spk_1:   36:29
Yeah, for sure, for sure. And it is growing. And, uh, yeah, great. I mean, great to have such such examples like yourselves, because I think that will also encourage more and more. Ah. I mean, the more you see, the more the more other people get inspired and more more female founders we will get. And we are getting ready. So I think that's that's fantastic. Um, and if I'm to look, if you want to look back at your genius and entrepreneur, maybe share a little bit with our audience some of the key right in terms, any mention some But, you know, maybe in terms of the best parts in terms of the worst parts. So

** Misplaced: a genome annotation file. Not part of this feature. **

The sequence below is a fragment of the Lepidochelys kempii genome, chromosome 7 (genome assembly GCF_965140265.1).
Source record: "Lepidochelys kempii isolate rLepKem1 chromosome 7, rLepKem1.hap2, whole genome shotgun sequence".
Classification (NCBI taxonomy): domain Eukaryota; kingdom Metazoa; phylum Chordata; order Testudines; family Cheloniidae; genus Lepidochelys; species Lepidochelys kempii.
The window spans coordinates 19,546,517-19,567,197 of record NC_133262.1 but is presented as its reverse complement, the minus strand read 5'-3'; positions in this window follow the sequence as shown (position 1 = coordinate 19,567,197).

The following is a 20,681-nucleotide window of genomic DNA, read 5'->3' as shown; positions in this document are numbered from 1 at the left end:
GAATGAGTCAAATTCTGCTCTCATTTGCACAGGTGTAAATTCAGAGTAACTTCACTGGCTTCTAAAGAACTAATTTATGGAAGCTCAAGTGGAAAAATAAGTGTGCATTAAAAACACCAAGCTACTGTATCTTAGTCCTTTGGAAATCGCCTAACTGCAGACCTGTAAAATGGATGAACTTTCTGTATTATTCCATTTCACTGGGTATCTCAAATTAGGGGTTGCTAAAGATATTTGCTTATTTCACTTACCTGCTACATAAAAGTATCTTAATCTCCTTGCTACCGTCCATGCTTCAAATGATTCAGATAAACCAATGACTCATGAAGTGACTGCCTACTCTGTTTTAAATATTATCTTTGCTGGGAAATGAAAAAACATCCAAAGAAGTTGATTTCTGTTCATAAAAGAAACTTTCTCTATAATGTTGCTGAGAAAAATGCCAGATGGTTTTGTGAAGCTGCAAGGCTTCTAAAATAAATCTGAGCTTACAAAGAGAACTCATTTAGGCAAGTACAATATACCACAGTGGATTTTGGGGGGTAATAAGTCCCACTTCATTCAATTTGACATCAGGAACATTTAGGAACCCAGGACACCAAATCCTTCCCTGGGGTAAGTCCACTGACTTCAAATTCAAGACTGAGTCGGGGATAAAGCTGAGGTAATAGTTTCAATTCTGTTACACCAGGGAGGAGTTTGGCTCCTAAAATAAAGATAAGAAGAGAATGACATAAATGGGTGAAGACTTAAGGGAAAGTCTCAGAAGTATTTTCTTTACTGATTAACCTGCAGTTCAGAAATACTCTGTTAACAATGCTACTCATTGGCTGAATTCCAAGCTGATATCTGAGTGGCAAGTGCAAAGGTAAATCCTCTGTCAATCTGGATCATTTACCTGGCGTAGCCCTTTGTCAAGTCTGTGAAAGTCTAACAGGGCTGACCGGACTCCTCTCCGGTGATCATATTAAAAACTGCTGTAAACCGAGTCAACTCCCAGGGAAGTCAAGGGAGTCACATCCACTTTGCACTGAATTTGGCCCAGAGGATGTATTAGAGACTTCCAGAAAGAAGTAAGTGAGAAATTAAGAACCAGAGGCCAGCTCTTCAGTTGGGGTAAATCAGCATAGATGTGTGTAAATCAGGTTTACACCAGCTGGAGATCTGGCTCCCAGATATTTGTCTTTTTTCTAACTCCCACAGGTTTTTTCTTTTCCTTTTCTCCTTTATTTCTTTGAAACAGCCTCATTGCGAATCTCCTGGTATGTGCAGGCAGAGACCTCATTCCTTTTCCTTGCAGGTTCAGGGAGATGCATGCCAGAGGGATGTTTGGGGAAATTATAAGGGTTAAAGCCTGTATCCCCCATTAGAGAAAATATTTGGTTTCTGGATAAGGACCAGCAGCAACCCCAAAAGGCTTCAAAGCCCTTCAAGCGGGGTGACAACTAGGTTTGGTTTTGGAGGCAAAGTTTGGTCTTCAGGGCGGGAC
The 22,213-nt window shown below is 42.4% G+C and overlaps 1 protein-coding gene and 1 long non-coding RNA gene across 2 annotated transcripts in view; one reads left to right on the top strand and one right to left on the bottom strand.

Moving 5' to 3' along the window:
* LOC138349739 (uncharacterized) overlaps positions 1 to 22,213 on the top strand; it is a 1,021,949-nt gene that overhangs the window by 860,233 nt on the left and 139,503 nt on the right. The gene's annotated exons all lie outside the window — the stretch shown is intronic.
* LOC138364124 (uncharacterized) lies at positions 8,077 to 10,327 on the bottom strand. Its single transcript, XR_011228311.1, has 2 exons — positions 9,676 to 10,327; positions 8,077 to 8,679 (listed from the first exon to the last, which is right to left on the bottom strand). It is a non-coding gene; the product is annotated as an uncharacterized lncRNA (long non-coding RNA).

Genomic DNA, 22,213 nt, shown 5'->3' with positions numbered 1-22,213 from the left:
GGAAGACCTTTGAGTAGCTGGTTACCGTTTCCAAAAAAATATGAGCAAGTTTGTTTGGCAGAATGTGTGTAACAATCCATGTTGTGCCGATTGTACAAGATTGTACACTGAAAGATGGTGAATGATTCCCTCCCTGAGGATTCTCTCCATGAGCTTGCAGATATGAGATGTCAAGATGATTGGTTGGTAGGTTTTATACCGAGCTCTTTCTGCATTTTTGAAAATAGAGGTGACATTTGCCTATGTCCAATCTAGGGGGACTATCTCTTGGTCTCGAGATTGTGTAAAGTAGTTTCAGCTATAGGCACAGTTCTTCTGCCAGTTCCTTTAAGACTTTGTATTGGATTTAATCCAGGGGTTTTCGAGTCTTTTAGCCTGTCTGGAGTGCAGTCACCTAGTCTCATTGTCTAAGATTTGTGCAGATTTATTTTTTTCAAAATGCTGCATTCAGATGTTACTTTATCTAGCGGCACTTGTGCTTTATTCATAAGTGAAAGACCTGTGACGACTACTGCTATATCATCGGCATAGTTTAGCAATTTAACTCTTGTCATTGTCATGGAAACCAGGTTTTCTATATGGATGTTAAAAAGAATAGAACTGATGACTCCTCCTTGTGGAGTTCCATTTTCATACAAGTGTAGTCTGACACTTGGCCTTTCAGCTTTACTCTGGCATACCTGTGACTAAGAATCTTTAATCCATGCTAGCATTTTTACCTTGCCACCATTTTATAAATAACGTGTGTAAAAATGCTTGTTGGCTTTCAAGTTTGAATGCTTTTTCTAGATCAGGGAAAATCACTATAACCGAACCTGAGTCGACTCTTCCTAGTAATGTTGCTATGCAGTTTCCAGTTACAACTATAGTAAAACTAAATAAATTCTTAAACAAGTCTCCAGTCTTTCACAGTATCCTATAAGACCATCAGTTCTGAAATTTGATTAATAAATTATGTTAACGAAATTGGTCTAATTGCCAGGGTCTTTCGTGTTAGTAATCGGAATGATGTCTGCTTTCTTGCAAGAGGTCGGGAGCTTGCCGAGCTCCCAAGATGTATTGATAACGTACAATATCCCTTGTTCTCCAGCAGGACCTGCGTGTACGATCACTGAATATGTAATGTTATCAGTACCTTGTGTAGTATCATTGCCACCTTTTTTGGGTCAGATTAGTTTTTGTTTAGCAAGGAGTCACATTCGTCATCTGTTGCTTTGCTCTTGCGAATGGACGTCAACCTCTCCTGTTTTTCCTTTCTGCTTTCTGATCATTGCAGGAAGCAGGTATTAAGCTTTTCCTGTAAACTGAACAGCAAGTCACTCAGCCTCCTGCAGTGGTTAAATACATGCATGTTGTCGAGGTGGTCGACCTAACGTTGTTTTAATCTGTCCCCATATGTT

spk_0:   37:05